Frederick Gustaf E. Carlson was born in Bornholm, Denmark, on November 18, 1891, son of Frederick and Johanna Frederica (Stone) Carlson. He attended high school in North Easton, Massachusetts, and Brockton (Massachusetts) Business College and after graduation was employed as an accountant. On June 2, 1914, he enlisted in the US Navy, and was assigned to the Naval Training Station, Newport, Rhode Island. In March 1915 he reported aboard USS Salem and in May 1915 transferred to USS Chester.
While aboard the Chester he participated in the evacuation of American refugees in the Near East; the suppression of the Kroo tribe revolt in Liberia, and was author of the “Cruise of the Chester” later reprinted by the Navy Department for recruiting purposes. He continued duty in the Chester after the outbreak of World War I (April 6, 1917), assigned convoy duty in the war zone and took part in the attack on the German submarine U-53, on September 5, 1918. The submarine was damaged but made port according to the German Admiralty.
On November 8, 1918 he was commissioned Ensign in the Pay Corps of the Fleet Naval Reserve. He subsequently transferred to the US Naval Reserve (Supply Corps) and attained the rank of Captain, to date from March 10, 1945. He was transferred to the Retired List on August 1, 1952.
Upon receiving his appointment in 1918, he was assigned to the First Naval District, Boston, Massachusetts, as Athletic Officer, and remained there until March 1919 when he joined USS Vulcan as Supply Officer. He continued duty in that vessel until 1920 when he was released to inactive duty.
He went into business for himself as owner of an auto truck agency, and later became Assistant Superintendent of the Boston Mutual Life Insurance Company. Prior to being ordered into active service, he was Vice President and Director of Mount Ida Junior College, Newton Centre, Massachusetts. During this period, between active duty assignments, he served as Assistant Supply Officer, First Battalion, Boston, Massachusetts (1920-26); Supply Officer, SEVENTH Fleet Division, New Bedford, Massachusetts (1926-35); and commanded various Civilian Conservation Corps companies (1935-40).
Called to active duty on November 4, 1940, he reported as Assistant Supply Officer at the Naval Shipyard, Boston, Massachusetts, where he remained until 1941. He then became Officer in Charge of the Fleet Supply Base, Commonwealth Pier, also at Boston. Following the United States entry into World War II, December 8, 1941, he served between early 1942 and June 1944 as Supply Officer aboard USS Rochambeau, which transported troops to the Southwest Pacific combat area. Detached from that transport, he had six weeks’ duty as Assistant Supply Officer of the Naval Supply Center, Oakland, California, and while there reorganized the Ship’s Service Unit.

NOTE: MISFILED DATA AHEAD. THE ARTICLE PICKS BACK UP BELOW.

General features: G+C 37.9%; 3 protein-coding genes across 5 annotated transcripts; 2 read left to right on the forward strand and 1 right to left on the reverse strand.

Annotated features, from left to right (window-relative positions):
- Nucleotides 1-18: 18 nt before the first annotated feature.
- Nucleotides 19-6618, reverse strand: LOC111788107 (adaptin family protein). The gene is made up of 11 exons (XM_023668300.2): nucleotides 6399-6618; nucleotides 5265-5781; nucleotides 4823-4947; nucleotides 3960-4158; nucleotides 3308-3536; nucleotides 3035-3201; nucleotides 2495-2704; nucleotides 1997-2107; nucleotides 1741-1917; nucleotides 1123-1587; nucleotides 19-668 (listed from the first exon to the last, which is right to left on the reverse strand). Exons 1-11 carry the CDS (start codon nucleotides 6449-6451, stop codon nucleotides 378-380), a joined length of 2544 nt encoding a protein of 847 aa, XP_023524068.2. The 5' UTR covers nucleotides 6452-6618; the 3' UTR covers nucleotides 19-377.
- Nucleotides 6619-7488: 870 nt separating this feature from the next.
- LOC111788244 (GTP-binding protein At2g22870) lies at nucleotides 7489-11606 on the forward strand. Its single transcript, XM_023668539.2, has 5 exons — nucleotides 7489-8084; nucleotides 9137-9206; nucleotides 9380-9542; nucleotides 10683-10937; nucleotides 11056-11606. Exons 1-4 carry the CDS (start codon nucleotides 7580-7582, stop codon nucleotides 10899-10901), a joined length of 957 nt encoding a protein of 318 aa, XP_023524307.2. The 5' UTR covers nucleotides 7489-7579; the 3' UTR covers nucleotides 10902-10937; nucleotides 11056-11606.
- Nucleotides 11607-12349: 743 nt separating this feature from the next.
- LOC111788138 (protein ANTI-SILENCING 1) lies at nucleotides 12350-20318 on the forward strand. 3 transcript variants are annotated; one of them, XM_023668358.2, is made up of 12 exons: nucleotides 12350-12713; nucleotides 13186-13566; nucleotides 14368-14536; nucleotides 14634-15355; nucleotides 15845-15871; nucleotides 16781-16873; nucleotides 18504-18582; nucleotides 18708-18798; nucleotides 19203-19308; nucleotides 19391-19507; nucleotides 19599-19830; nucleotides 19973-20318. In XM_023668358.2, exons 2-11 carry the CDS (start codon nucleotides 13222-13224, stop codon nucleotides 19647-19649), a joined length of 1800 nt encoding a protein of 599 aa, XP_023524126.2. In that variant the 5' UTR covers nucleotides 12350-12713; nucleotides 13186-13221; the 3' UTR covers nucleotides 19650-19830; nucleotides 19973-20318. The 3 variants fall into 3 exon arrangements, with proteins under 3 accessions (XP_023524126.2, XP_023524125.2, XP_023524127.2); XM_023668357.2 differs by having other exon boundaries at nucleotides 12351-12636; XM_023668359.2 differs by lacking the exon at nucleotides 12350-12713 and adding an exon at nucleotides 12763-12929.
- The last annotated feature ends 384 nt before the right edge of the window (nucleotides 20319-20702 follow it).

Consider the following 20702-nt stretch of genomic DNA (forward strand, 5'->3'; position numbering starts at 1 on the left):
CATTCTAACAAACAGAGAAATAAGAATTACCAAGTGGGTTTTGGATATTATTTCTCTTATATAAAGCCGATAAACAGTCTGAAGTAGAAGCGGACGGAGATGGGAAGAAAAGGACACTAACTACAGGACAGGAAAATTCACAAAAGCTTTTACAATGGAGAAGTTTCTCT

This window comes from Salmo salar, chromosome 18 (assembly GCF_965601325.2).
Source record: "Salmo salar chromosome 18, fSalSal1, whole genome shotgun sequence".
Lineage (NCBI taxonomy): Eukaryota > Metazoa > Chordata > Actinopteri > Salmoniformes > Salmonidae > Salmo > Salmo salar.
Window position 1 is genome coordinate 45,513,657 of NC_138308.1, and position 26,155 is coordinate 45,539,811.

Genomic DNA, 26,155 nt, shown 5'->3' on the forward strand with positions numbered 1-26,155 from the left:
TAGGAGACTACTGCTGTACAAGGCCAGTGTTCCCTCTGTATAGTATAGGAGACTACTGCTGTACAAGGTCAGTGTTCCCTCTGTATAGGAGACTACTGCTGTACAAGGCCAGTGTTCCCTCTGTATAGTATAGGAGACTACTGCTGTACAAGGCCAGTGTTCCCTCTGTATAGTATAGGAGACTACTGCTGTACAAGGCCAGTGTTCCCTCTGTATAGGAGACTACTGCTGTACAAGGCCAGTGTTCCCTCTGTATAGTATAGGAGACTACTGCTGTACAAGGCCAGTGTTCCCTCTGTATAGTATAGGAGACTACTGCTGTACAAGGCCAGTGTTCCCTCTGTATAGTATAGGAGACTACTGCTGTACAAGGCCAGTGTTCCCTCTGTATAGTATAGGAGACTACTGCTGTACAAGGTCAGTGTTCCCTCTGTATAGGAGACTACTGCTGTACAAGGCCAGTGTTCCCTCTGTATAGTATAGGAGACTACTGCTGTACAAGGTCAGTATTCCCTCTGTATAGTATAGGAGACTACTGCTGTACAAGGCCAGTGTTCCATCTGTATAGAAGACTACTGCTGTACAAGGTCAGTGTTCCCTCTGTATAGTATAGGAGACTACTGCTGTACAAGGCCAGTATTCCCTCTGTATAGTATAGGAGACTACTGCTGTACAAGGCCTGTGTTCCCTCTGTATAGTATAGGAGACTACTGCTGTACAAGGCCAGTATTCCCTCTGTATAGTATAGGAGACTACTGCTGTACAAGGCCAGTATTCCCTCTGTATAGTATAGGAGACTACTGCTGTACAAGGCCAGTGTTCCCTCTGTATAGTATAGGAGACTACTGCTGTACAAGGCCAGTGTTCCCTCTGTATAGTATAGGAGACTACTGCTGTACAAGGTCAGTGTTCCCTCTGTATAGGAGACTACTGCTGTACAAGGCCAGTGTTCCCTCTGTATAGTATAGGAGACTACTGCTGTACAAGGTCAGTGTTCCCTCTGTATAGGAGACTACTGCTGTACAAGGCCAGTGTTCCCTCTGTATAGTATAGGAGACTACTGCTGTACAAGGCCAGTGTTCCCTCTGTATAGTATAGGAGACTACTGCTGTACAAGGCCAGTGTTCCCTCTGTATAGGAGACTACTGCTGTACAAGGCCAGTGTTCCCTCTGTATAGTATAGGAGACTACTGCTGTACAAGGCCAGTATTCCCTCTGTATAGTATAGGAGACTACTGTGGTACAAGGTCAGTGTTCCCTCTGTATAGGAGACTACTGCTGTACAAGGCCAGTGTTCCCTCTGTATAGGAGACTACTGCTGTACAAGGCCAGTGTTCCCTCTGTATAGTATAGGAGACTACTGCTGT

Again ordered to sea, he reported in November 1944 as Supply Officer aboard USS California, flagship of a bombardment group attached to the Seventh Fleet. While aboard that battleship he took part in the invasion of Lingayen Gulf (Luzon), where on January 6, 1945, he was wounded as a result of an explosion of an enemy plane on California, causing gasoline fires and also a simultaneous five inch shell hit on a gun mount. He was awarded the Purple Heart Medal for injuries received during this action.
Detached from the California in May 1945, he reported the next month as Senior Assistant to the District Supply Officer, Ninth Naval District, Great Lakes, Illinois. He remained there until August 1946 when he was assigned as Chief of Naval Reserve Legislation and Appropriations in the Office of the Chief of Naval Operations, Navy Department, Washington, D. C. From April 1948 to October 1949 he served as Supply and Logistics Officer on the staff of the Commander Naval Forces, Philippine Islands.
Ordered to return to the United States, he became Officer in Charge of the Navy Regional Accounts Office, Great Lakes, Illinois, and in June 1952 was assigned to the Office of the Comptroller of the Navy, Navy Department, Washington, DC, for temporary duty. He was so serving when transferred to the Retired List on August 1, 1952.
In addition to the Purple Heart Medal, Captain Carlson has the World War I Victory Medal; the Naval Reserve Medal with one star; the American Defense Service Medal; the American Campaign Medal; the Asiatic-Pacific Campaign Medal with one engagement star; the World War II Victory Medal; and the Philippine Liberation Ribbon with one star.
He is a member of the American Society of International Law, the United States Naval Institute, and the Reserve Officers of the Naval Service.